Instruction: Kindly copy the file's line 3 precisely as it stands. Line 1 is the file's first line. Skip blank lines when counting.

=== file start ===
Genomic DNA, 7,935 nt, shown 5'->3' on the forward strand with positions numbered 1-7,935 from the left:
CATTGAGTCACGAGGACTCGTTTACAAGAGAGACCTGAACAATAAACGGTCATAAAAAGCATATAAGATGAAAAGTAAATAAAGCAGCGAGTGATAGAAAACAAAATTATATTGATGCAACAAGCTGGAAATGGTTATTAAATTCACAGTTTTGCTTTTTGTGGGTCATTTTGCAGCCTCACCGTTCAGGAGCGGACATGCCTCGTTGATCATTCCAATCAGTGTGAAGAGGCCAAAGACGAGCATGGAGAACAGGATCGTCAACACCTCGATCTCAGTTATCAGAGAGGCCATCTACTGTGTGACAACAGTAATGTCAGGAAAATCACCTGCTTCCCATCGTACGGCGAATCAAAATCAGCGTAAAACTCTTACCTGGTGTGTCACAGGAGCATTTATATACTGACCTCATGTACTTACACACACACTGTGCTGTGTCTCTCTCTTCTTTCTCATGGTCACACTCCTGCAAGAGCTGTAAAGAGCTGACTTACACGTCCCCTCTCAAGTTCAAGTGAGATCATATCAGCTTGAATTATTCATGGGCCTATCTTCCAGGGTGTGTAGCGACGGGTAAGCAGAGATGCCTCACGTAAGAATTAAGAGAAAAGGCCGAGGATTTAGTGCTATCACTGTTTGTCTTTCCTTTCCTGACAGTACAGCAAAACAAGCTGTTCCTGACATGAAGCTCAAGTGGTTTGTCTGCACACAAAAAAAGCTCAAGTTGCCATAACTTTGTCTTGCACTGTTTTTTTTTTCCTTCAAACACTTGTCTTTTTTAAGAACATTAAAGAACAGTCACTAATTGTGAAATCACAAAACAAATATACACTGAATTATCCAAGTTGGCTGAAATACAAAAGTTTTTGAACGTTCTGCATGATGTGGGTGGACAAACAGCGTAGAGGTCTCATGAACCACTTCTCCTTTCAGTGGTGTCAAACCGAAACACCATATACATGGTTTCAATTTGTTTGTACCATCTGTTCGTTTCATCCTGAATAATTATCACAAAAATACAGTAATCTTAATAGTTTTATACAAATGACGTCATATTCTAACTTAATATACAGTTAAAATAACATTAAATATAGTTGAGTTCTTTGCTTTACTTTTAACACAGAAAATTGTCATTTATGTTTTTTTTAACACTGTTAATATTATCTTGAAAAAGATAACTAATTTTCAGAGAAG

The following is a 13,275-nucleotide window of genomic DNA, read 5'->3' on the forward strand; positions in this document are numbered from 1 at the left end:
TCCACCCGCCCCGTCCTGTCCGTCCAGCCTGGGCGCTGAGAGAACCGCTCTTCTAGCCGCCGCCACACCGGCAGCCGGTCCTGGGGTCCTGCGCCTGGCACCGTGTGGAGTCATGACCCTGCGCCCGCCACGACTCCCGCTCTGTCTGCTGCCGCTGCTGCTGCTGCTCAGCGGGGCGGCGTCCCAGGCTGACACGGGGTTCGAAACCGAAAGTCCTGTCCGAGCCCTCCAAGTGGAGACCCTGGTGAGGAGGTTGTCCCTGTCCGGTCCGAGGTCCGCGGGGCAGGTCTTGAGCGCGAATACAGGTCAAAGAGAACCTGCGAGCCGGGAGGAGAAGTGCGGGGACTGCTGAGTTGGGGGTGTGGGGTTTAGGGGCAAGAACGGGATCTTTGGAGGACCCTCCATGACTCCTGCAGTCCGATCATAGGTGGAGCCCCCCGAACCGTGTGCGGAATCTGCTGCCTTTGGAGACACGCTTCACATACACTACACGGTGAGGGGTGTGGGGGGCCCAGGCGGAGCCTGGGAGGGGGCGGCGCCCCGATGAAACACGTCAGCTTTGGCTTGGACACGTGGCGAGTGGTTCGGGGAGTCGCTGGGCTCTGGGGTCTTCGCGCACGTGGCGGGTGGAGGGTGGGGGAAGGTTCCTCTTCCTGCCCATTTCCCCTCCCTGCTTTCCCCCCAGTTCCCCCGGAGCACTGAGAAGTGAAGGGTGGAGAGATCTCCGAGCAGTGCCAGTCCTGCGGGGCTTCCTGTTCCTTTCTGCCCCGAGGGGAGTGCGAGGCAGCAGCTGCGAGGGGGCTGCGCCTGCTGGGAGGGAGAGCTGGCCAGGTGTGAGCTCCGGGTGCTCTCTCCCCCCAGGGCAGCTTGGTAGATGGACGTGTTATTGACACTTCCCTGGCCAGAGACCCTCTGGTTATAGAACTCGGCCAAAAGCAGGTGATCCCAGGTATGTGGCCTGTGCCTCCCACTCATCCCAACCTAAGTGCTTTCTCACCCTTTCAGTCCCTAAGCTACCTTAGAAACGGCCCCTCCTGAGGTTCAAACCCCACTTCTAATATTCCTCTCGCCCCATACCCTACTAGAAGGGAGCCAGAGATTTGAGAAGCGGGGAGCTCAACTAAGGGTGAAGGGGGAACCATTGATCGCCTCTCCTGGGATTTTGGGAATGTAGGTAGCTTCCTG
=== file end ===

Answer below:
The following is a 13,275-nucleotide window of genomic DNA, read 5'->3' on the forward strand; positions in this document are numbered from 1 at the left end: